Today, U.S. EPA published a proposed rule in the Federal Register (the "Prevention of Significant Deterioration and Title V Greenhouse Gas Tailoring Rule") that addresses which companies will be affected by the regulation of greenhouse gases in the near future.

In March 2010, U.S. EPA expects to finalize and promulgate its light-duty motor vehicle rule, which will control greenhouse gas emissions from certain mobile sources.  But the light-duty motor vehicle rule will have a very significant impact--it will trigger the application of Clean Air Act permitting requirements for stationary sources that emit greenhouse gases.  This is a significant trigger because millions of small sources of pollution could have been subject to stringent new permitting requirements.  To prevent the administrative and regulatory nightmare that would occur if all of these small sources were subject to new requirements, U.S. EPA today proposed a tailoring rule that would limit and phase-in the trigger.

The new proposed rule is complex and there is insufficient room in this blog to fully analyze the implications.  But, in a nutshell, any facility that emits greenhouse gases above the proposed threshold of 25,000 tons per year on a "carbon dioxide equivalent" (tpy CO2e) will be required to obtain new permits for any new construction or major modification.  This first phase would last six years.  Within five years of the publishing of the final version of the tailoring rule, EPA would conduct a study of the administration of the permitting issues.  Then, U.S. EPA would conduct another rulemaking, to be completed by the end of the sixth year, that would promulgate, as the second phase, revised thresholds for the permitting requirements.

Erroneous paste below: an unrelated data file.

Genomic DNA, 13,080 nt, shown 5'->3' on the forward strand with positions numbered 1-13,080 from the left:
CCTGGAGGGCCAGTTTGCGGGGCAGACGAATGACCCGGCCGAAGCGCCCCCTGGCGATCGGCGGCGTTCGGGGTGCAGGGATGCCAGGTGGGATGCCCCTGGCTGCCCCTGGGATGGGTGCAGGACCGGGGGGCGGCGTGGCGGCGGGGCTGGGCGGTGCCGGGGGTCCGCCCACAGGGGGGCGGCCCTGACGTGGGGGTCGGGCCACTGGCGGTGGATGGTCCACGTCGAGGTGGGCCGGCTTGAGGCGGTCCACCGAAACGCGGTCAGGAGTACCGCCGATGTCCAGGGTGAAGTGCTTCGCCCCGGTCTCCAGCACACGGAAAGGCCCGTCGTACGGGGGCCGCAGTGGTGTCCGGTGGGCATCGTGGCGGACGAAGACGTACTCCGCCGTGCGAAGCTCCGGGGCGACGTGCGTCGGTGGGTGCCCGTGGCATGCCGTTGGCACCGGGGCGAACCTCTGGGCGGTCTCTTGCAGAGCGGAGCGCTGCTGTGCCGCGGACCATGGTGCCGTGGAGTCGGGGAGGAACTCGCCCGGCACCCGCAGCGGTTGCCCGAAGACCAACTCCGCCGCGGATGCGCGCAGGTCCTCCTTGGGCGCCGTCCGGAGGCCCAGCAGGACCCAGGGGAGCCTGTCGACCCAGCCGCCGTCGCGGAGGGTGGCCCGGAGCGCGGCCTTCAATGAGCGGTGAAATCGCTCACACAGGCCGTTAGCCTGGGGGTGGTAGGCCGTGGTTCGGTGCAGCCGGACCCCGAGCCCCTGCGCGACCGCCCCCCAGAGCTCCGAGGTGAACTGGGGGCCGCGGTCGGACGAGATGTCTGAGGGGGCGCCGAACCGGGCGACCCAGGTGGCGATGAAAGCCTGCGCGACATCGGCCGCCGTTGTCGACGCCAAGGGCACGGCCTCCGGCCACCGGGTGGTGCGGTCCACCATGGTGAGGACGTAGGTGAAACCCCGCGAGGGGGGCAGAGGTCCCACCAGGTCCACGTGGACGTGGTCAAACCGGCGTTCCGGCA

Stay tuned to the Illinois Environmental Law Blog for more news and developments.

Sunday, October 25, 2009

"Green" Gas Station in Deerfield

Recently, the Chicago Tribune reported on a "green" gas station.  According to the article, the station earned green certifications from the Green Business League and the village of Deerfield.

The station features energy-saving motion sensors on the light switches and tap faucets, as well as a 52-gallon barrel near the gas pumps to collect rainwater runoff from the overhead canopy.  It also uses energy-efficient light bulbs, has foliage and evergreens, and uses nontoxic cleaning products.  A thermostat that regulates after-hours temperatures has been installed.